Let There Be Light

17 November 2001

Diwali, the festival of lights, is very significant for all of us, as it can function as a reminder that we need to bring light into our life. Though there are historical reasons to celebrate Diwali- to remember Lord Rama’s victory and celebrate with lighting the lamps and enjoying the firecrackers but that’s not the main aim of celebrating Diwali. People need to meditate and transform their lives, enlighten themselves and spread light all around.

Osho says: Two religions in India, Hindus and Jainas, celebrate the festival of lights. They have different reasons; it is just a coincidence that something has happened on the same day in the history of both religions. Hindus celebrate it because Rama, one of the Hindu incarnations of God, was victorious over Ravana. He came back after fourteen years of wandering in the forests and the mountains to his capital, Ayodhya. And because he was coming back after fourteen years, the capital rejoiced with lights and firecrackers. And this celebration is observed even today!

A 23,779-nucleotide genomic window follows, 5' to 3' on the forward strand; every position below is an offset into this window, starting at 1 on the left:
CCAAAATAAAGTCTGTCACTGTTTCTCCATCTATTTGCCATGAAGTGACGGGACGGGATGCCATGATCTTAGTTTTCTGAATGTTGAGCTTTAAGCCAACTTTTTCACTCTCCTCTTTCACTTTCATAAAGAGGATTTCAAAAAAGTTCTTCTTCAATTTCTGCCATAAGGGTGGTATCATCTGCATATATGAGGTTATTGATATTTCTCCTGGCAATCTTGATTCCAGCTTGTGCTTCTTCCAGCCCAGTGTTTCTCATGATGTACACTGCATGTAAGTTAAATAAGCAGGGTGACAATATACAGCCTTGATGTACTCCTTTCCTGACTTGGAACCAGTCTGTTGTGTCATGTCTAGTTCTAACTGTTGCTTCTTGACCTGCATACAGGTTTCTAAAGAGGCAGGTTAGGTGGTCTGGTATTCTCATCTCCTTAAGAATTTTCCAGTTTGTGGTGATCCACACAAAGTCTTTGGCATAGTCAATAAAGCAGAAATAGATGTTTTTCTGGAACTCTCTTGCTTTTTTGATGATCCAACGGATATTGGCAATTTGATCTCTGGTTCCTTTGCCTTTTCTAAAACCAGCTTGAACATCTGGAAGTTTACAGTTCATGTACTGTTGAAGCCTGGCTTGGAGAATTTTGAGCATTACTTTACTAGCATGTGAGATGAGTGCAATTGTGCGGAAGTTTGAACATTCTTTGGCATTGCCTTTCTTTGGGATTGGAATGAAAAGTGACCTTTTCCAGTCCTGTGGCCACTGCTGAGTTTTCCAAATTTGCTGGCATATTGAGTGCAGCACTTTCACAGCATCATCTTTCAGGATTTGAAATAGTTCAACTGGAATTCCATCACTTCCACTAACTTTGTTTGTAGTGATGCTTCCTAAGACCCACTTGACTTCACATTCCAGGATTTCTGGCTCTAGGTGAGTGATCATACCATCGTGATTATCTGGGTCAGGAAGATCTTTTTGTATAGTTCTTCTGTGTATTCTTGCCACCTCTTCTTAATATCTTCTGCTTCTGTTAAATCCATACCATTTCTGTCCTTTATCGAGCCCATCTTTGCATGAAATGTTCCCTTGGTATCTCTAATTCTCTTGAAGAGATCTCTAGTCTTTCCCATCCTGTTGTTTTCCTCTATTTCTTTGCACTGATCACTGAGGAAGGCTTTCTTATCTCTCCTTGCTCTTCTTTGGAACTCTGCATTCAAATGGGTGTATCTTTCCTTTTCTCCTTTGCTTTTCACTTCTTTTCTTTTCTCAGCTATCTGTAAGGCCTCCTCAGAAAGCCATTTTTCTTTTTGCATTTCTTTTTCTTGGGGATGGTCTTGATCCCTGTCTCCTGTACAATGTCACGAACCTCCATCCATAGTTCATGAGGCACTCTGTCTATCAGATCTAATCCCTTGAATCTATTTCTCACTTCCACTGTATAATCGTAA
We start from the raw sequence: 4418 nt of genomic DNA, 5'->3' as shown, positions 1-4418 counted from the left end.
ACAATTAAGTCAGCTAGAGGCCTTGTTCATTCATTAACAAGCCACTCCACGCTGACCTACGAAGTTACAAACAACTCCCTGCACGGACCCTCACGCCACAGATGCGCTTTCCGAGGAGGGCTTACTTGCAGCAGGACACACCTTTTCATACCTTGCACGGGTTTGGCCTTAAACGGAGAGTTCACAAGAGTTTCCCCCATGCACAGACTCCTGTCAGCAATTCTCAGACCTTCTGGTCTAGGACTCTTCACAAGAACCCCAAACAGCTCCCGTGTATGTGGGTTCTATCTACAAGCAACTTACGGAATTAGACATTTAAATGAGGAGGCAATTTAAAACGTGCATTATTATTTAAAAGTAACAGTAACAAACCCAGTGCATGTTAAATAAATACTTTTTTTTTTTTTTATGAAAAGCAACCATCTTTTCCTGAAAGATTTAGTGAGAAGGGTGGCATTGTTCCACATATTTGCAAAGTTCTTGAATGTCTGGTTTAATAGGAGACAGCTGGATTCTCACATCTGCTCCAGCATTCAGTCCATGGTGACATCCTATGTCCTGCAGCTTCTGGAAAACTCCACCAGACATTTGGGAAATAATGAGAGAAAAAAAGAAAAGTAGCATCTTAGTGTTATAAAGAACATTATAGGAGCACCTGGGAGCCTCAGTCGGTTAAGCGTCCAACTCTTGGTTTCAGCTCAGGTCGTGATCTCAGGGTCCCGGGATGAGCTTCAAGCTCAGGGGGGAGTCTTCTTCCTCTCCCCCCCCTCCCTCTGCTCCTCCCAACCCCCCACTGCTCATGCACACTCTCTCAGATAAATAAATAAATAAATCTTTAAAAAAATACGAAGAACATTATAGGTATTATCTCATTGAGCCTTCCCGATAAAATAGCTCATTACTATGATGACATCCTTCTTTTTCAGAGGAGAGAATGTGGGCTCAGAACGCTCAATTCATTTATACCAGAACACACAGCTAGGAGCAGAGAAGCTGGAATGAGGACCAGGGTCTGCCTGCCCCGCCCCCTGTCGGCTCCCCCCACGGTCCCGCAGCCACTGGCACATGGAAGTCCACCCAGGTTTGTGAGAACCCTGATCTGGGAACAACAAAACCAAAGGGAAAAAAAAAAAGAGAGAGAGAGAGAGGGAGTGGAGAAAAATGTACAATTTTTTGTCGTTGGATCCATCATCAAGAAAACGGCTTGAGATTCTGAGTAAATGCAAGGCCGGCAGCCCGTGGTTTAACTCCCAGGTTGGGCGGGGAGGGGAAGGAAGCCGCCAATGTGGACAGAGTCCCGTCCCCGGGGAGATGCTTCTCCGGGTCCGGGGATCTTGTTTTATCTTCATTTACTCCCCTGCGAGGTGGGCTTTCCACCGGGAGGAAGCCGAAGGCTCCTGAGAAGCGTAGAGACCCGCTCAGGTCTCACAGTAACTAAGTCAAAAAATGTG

That is the Hindu reason. For Jainas this is not the reason. Mahavira became enlightened on the same day, and Mahavira is the most important individual in the history of Jainism. Jainas are celebrating because Mahavira attained liberation. And he attained liberation in a unique way…. Gautam Buddha became enlightened on a full-moon night. And except for Mahavira, anybody who has become enlightened has become enlightened either on a full-moon night or close to it. Mahavira is unique in that he became enlightened on the night of amawas, no moon, and complete darkness. He is alone; there is nobody else who has become enlightened on the night of amawas.

Diwali simply means moving from darkness to light-Tamso Ma Jyotirgamaya. And that’s the message of Upanishads, the sages and all the enlightened Beings. Buddha says: Appo Deepo Bhav. Be A Light Unto Yourself.

Presented by Swami Chaitanya Keerti Osho
Rajyoga Meditation Centre, New Delhi

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